float weight;
    };
    
    //does not matter what you called your struct varitable name
    //in main. as you see in your function you can "rename" it.
    //just need to use the names in your prams now
    //to reference it.
    
    //it knows what to use because of your "data type"
    //using the struct you declared name.
    
    // size_t is for taking care of whatever data type that
    //system uses for the way it is being called.
    // long int etc...
    //
    void print_data(struct petdataa DATA[], size_t amout)
    {
        size_t count = 0;
        
        while (count < amout)
        {
            printf("Name %s ID %d Weight %.02f\n", DATA[count].name,DATA[count].idtag,
                                                    DATA[count].weight);
            count++;
        }
    }
    
    int main()
    {
            
        int count = 0, amount = 0;
        
        // bonus code
        
        printf("Enter amount of records you want to fill in\n");
        scanf(" %d", &amount);
        
        
        //struct petdataa petdata[2];
        // creates the array the size told at 
        //run time.
        
        struct petdataa petdata[amount];
    
        while ( count < amount )
        {
            printf("Enter a name, ID number and a weight in float notation.\n");
        
        
            scanf(" %19s %d %f", petdata[count].name, &petdata[count].idtag,
                                &petdata[count].weight);
            count++;
        }
        
        //pass your entire struct into your function, 
        //that is where your data values are at.
        //
        //you, the programmer already know what this
        //function is going to be used for, 
        //it is you that is writing it 
        //for your use in your program.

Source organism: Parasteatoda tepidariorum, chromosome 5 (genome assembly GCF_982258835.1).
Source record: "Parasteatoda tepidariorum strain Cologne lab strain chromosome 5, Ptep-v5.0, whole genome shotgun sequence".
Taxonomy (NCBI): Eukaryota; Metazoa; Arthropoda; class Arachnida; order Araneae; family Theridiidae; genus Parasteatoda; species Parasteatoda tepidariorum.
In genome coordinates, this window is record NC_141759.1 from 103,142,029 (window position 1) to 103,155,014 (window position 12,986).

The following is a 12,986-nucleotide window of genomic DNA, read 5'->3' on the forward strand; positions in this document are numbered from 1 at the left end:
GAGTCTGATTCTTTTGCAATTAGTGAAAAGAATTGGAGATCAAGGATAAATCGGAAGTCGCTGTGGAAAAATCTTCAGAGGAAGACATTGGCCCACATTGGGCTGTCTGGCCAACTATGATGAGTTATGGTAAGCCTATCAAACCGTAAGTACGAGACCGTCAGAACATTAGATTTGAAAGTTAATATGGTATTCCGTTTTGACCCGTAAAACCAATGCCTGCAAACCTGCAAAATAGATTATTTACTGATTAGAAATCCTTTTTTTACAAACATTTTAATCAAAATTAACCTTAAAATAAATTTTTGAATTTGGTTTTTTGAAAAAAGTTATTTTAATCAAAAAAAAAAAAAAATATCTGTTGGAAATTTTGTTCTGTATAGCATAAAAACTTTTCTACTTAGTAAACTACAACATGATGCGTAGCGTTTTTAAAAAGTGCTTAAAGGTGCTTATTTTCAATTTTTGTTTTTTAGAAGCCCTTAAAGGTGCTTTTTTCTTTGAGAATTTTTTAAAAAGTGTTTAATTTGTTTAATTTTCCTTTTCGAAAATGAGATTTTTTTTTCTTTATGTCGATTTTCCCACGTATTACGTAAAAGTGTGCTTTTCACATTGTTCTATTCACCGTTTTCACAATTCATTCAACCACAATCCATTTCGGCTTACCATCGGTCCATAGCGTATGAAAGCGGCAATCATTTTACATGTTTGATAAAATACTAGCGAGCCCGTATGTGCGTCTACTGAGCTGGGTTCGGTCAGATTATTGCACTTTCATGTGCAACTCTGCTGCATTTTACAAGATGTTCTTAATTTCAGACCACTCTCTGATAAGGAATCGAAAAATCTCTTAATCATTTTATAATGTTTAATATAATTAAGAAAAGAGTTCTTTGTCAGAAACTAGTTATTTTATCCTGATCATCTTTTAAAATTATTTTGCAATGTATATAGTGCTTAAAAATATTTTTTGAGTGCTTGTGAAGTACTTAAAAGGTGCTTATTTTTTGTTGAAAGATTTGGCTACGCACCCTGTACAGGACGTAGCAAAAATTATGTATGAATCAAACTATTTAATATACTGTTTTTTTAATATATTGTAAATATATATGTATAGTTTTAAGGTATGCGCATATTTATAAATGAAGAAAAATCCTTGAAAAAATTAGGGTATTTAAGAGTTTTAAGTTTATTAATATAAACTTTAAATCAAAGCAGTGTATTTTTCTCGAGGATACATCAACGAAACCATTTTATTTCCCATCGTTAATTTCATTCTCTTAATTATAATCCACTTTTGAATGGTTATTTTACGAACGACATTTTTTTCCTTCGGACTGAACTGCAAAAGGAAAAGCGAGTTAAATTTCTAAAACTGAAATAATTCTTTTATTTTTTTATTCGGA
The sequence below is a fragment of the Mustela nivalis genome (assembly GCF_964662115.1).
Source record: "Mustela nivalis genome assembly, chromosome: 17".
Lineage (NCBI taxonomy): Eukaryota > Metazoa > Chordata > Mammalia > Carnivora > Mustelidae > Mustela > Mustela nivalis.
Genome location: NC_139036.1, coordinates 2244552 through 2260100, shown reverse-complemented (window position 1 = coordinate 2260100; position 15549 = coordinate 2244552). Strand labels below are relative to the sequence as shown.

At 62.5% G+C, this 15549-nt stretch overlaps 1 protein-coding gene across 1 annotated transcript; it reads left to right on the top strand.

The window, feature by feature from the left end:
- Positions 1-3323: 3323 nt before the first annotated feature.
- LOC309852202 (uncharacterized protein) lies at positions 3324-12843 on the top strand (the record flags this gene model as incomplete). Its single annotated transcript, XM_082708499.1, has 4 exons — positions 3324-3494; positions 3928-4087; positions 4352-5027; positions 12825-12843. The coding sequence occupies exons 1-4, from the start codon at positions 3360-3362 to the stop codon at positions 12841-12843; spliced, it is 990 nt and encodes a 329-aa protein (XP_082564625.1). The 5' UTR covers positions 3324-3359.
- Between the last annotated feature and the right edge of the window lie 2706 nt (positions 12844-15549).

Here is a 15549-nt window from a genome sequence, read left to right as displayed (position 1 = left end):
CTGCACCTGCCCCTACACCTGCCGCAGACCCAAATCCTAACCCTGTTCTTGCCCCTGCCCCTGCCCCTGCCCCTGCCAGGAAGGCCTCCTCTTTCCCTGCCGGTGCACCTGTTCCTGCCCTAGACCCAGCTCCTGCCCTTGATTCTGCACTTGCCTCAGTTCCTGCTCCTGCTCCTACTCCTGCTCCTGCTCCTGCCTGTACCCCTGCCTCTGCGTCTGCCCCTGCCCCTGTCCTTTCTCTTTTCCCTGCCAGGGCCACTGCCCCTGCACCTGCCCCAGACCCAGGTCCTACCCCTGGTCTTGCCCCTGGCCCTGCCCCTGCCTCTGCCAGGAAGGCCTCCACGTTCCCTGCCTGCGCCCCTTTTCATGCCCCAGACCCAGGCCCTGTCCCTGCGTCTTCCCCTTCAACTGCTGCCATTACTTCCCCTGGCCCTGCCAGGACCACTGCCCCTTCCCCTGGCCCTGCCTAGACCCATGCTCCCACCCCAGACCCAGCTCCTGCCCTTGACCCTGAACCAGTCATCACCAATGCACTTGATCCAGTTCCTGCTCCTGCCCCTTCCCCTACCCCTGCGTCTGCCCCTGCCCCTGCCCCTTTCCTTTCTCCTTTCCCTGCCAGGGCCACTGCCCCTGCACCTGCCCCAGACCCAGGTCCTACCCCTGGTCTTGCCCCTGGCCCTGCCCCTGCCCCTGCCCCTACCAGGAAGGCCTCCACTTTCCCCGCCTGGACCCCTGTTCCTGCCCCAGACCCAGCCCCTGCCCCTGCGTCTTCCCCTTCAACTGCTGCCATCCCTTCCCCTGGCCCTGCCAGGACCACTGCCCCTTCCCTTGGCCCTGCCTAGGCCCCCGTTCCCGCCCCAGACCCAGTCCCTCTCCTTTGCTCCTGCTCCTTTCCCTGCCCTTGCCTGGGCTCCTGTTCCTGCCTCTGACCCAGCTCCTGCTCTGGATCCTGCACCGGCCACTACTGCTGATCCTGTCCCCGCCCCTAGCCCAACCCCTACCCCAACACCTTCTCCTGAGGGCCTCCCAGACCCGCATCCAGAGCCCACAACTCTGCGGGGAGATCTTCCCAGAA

//so use that to your advantage.
        
        print_data(petdata, sizeof(petdata)/sizeof(petdata[0]) );     
        
        return 0;
    }
    Last edited by userxbw; 12-16-2017 at 11:17 AM.

  4. #4
    C++ Witch laserlight's Avatar
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    Do not use strcpy here: the original would have been correct once the address-of operator was removed, although the %s should have been changed to %19s to avoid buffer overflow. In fact, calling strcpy(petdata.name, name) leads to undefined behaviour because name was not initialised.
    Quote Originally Posted by Bjarne Stroustrup (2000-10-14)
    I get maybe two dozen requests for help with some sort of programming or design problem every day. Most have more sense than to send me hundreds of lines of code. If they do, I ask them to find the smallest example that exhibits the problem and send me that. Mostly, they then find the error themselves. "Finding the smallest program that demonstrates the error" is a powerful debugging tool.
    Look up a C++ Reference and learn How To Ask Questions The Smart Way

  5. #5
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    I;ve always an into issues using direct assignment of a char array. let e go check that over and give it a try, ( again) scanf is not one of my favorite functions. before time runs out to fix it in here.

    Ok I stand corrected, now I am trying to remember where that issue was when I have it. Because that is the "fix" for that.ha

    and thanks for that reminder about size declarations in scanf..
    Last edited by userxbw; 12-16-2017 at 11:15 AM.

  6. #6
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    thank you for your help guys : D